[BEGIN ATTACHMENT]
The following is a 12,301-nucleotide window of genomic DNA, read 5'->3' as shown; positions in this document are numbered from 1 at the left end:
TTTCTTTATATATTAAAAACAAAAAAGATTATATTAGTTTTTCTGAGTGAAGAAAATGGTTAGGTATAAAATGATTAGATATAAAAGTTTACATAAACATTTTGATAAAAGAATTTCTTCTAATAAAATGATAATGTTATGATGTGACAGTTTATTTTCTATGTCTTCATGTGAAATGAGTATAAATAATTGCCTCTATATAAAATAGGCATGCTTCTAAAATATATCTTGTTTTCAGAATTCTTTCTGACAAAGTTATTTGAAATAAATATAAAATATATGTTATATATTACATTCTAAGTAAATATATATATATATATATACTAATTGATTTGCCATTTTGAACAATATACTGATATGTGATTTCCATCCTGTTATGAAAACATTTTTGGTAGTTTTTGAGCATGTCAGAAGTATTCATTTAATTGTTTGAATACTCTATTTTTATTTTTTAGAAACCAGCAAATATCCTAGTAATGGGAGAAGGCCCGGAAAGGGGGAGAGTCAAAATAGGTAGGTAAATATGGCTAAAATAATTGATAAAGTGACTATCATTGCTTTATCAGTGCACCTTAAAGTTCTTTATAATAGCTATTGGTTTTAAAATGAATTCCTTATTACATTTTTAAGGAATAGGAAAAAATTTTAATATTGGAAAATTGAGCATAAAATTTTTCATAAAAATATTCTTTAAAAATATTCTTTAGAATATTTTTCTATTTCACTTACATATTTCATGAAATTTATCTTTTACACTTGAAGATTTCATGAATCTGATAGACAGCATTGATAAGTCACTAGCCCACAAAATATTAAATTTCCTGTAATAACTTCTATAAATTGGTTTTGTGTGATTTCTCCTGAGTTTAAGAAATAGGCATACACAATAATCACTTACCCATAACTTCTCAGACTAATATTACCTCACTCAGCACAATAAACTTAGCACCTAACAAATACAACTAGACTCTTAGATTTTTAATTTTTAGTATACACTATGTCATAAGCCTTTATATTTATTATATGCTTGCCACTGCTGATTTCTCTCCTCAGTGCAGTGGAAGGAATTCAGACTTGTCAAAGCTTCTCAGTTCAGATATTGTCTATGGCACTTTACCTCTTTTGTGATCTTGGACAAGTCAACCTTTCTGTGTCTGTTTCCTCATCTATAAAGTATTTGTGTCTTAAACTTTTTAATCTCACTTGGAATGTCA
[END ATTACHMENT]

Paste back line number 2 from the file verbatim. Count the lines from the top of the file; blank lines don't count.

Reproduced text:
TTTCTTTATATATTAAAAACAAAAAAGATTATATTAGTTTTTCTGAGTGAAGAAAATGGTTAGGTATAAAATGATTAGATATAAAAGTTTACATAAACATTTTGATAAAAGAATTTCTTCTAATAAAATGATAATGTTATGATGTGACAGTTTATTTTCTATGTCTTCATGTGAAATGAGTATAAATAATTGCCTCTATATAAAATAGGCATGCTTCTAAAATATATCTTGTTTTCAGAATTCTTTCTGACAAAGTTATTTGAAATAAATATAAAATATATGTTATATATTACATTCTAAGTAAATATATATATATATATATACTAATTGATTTGCCATTTTGAACAATATACTGATATGTGATTTCCATCCTGTTATGAAAACATTTTTGGTAGTTTTTGAGCATGTCAGAAGTATTCATTTAATTGTTTGAATACTCTATTTTTATTTTTTAGAAACCAGCAAATATCCTAGTAATGGGAGAAGGCCCGGAAAGGGGGAGAGTCAAAATAGGTAGGTAAATATGGCTAAAATAATTGATAAAGTGACTATCATTGCTTTATCAGTGCACCTTAAAGTTCTTTATAATAGCTATTGGTTTTAAAATGAATTCCTTATTACATTTTTAAGGAATAGGAAAAAATTTTAATATTGGAAAATTGAGCATAAAATTTTTCATAAAAATATTCTTTAAAAATATTCTTTAGAATATTTTTCTATTTCACTTACATATTTCATGAAATTTATCTTTTACACTTGAAGATTTCATGAATCTGATAGACAGCATTGATAAGTCACTAGCCCACAAAATATTAAATTTCCTGTAATAACTTCTATAAATTGGTTTTGTGTGATTTCTCCTGAGTTTAAGAAATAGGCATACACAATAATCACTTACCCATAACTTCTCAGACTAATATTACCTCACTCAGCACAATAAACTTAGCACCTAACAAATACAACTAGACTCTTAGATTTTTAATTTTTAGTATACACTATGTCATAAGCCTTTATATTTATTATATGCTTGCCACTGCTGATTTCTCTCCTCAGTGCAGTGGAAGGAATTCAGACTTGTCAAAGCTTCTCAGTTCAGATATTGTCTATGGCACTTTACCTCTTTTGTGATCTTGGACAAGTCAACCTTTCTGTGTCTGTTTCCTCATCTATAAAGTATTTGTGTCTTAAACTTTTTAATCTCACTTGGAATGTCA